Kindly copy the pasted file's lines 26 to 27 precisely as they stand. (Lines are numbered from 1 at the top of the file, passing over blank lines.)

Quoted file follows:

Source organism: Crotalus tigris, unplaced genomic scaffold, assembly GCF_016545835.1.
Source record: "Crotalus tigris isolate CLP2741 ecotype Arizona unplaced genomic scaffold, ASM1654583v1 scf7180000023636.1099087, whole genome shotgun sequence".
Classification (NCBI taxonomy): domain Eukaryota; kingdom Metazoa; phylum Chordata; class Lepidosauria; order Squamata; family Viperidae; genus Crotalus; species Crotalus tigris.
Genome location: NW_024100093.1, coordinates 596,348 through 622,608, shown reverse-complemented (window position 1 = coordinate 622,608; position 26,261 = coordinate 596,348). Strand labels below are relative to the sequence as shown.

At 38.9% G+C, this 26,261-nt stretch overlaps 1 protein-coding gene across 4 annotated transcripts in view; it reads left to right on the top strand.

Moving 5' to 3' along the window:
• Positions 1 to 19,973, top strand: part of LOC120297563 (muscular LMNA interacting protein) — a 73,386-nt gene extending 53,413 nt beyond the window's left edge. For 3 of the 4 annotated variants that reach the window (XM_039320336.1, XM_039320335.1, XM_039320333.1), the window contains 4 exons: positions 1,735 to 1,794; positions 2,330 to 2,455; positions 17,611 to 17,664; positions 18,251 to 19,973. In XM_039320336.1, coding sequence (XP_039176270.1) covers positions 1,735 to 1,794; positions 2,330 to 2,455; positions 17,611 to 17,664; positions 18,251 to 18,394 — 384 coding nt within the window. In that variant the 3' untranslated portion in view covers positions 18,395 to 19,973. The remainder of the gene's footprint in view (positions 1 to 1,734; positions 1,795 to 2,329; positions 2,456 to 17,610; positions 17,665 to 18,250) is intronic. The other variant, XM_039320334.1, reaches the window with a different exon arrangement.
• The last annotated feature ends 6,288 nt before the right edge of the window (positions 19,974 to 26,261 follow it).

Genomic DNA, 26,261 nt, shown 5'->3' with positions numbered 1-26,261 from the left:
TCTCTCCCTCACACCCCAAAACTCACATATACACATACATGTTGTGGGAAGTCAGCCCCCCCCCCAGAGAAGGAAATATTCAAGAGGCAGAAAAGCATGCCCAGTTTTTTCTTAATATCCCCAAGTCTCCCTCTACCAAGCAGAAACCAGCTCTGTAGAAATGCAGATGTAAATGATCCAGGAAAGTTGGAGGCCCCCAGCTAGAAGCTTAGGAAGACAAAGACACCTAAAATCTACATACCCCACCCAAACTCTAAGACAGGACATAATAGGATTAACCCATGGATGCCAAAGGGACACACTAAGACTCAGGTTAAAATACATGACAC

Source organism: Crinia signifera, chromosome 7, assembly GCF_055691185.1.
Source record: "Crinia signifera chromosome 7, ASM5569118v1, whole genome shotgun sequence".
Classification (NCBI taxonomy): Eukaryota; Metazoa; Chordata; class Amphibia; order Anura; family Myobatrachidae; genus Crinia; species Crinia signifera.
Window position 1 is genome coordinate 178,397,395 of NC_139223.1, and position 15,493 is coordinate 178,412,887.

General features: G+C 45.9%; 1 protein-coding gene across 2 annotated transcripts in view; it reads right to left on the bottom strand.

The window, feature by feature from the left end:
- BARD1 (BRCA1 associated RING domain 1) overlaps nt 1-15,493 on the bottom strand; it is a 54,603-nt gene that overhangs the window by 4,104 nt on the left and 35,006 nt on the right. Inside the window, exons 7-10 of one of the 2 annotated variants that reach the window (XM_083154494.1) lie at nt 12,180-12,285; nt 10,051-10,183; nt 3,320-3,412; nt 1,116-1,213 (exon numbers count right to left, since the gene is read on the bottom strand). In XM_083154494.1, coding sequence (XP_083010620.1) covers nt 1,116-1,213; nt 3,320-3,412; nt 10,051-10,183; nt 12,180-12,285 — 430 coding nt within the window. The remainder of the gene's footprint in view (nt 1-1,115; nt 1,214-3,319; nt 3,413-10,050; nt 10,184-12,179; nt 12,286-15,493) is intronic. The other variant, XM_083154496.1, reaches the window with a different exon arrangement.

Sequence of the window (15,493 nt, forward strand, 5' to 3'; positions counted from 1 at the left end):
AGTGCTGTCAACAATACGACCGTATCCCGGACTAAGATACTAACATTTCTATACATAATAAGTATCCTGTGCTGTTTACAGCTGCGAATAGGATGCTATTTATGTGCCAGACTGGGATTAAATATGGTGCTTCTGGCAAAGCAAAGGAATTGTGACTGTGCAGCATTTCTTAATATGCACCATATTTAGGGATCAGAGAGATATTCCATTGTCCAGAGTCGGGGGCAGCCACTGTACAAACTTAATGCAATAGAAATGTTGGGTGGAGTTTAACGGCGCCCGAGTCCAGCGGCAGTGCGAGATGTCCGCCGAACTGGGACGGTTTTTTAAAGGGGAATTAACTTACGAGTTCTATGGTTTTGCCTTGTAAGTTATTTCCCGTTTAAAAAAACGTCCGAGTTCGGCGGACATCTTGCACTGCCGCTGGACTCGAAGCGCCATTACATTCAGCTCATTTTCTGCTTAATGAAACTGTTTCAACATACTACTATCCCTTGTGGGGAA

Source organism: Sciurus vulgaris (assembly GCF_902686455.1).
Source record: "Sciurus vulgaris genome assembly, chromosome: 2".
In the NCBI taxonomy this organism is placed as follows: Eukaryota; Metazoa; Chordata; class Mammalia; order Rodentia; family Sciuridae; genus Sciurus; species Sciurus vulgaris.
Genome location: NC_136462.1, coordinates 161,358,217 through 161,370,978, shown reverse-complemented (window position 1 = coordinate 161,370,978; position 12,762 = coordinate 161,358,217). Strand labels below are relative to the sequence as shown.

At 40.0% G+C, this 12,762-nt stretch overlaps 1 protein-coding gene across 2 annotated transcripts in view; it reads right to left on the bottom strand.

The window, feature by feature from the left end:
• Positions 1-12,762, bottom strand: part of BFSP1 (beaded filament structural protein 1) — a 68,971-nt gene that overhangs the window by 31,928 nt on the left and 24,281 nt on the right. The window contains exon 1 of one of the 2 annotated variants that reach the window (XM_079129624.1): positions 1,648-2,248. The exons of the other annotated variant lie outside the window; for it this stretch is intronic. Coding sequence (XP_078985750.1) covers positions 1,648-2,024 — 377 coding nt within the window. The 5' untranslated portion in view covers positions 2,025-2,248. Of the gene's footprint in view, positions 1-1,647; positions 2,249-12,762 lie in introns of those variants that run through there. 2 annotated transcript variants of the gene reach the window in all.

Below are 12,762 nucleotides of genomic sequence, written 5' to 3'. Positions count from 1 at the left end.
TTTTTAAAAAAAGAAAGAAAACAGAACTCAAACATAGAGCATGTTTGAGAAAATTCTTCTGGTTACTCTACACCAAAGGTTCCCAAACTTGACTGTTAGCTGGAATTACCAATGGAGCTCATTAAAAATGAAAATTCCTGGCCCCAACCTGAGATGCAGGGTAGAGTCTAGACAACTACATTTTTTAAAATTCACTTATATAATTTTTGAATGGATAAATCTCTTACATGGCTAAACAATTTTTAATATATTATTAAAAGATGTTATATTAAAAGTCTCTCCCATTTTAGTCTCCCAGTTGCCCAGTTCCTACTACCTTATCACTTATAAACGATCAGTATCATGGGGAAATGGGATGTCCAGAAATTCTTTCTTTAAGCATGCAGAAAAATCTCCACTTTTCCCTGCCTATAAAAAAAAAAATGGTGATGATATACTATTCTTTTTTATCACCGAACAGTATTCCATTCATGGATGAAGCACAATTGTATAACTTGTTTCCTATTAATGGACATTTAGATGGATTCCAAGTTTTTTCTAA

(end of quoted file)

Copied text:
• Positions 1-12,762, bottom strand: part of BFSP1 (beaded filament structural protein 1) — a 68,971-nt gene that overhangs the window by 31,928 nt on the left and 24,281 nt on the right. The window contains exon 1 of one of the 2 annotated variants that reach the window (XM_079129624.1): positions 1,648-2,248. The exons of the other annotated variant lie outside the window; for it this stretch is intronic. Coding sequence (XP_078985750.1) covers positions 1,648-2,024 — 377 coding nt within the window. The 5' untranslated portion in view covers positions 2,025-2,248. Of the gene's footprint in view, positions 1-1,647; positions 2,249-12,762 lie in introns of those variants that run through there. 2 annotated transcript variants of the gene reach the window in all.

Below are 12,762 nucleotides of genomic sequence, written 5' to 3'. Positions count from 1 at the left end.